Prince Charles gave piping a go for the first time since he was a schoolboy as he joined a group of children learning the bagpipes.

Charles, known as the Duke of Rothesay in Scotland, played the chanter during a "come and try" workshop organised by the National Piping Centre while he visited the Dumfries House Estate in Cumnock, East Ayrshire.

Joining a lesson with pupils from Gargieston primary school in Kilmarnock, Charles said he tried to learn the bagpipes when he was at school but found it hard.

READ MORE: Scotland's leading talent school and Dumfries House announce new arts education partnership

"I tried to learn when I was at Gordonstoun but I gave up rather stupidly," he said. "It's quite difficult to learn."

The piping was part of a day of music at Dumfries House as a partnership with the Royal Conservatoire of Scotland (RCS) was announced.

HeraldScotland:

Charles helped save Dumfries House, its land and contents from being broken up by leading a consortium of charities and heritage bodies which bought the house and estate in 2007.

The Duke, who has been patron of the RCS since 2002, launched the collaboration which aims to provide young people with arts education, performance and employment opportunities.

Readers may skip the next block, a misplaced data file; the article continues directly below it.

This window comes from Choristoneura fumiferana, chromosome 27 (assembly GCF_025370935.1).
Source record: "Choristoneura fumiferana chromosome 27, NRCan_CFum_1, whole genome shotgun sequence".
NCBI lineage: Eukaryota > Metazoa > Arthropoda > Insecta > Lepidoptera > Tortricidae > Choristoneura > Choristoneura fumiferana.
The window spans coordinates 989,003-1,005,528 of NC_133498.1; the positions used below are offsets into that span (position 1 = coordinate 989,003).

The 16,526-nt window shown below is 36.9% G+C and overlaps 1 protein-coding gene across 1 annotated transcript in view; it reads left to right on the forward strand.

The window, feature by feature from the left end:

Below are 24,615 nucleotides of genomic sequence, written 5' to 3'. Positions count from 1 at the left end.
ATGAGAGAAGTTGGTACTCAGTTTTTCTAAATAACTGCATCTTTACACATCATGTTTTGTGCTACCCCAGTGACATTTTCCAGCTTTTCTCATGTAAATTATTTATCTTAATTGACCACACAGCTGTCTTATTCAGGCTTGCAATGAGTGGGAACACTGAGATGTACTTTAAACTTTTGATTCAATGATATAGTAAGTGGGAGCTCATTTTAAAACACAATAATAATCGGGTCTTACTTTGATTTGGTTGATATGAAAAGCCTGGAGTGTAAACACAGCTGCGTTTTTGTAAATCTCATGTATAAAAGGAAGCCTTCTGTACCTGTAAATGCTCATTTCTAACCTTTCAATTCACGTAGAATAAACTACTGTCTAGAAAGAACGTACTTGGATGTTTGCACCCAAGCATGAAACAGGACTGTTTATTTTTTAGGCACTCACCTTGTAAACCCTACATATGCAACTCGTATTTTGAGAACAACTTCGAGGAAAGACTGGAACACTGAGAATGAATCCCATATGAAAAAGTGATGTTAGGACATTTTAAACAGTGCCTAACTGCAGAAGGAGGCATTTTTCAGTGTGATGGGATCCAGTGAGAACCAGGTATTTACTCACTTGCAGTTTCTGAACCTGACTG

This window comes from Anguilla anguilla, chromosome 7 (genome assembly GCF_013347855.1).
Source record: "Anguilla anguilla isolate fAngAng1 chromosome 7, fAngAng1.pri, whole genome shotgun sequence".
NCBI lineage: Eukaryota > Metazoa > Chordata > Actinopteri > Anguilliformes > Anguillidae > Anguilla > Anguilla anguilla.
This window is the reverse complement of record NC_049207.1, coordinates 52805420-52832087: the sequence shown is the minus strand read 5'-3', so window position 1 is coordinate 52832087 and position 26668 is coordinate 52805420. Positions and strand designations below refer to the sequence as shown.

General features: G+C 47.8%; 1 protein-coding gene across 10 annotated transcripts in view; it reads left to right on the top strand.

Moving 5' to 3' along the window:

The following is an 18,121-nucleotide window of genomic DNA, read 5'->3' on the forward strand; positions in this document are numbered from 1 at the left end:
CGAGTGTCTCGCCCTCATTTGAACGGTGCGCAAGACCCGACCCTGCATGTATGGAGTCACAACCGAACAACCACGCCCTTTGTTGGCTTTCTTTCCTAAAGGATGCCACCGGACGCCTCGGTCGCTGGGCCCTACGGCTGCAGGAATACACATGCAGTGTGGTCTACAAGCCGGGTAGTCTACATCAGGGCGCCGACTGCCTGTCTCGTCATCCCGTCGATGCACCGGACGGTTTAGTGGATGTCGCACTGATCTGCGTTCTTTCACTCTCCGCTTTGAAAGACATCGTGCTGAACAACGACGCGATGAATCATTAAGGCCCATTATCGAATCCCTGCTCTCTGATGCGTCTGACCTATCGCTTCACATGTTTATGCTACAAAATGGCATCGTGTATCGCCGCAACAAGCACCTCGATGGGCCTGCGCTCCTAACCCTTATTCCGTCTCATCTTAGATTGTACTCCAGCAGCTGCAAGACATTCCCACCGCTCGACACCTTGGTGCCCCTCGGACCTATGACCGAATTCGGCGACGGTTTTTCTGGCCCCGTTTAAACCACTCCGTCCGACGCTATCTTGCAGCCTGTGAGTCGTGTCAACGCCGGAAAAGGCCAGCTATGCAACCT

He said: "When I acquired Dumfries House it was my sincere hope that not only would we restore the magnificent house and its unique contents for future generations to enjoy, it would also act as a catalyst to regenerate this part of Scotland and provide education, skills and training for local people.

READ MORE: Scotland's leading talent school and Dumfries House announce new arts education partnership

"I now have pleasure in seeing another of my patronages, the Royal Conservatoire of Scotland, join in partnership to create an artistic hub for the young people of Ayrshire.

"The arts are integral to the education of young people, they broaden our horizons and our humanity and allow people to transcend their boundaries.

"I am delighted to see two historic establishments join in a new partnership which will inspire and enable the young performing artists of Ayrshire to reach their full potential."

HeraldScotland:

RCS principal Professor Jeffrey Sharkey said: "I am delighted and honoured that HRH The Duke of Rothesay and Dumfries House are partnering with RCS in this ground-breaking collaboration.

READ MORE: Scotland's leading talent school and Dumfries House announce new arts education partnership

"The arts can make such a difference to so many children's lives and can have such a positive impact on young people when growing up. Everyone should have the opportunity to experience the arts and I can think of no finer establishments to enable this to happen than Dumfries House and the Royal Conservatoire of Scotland."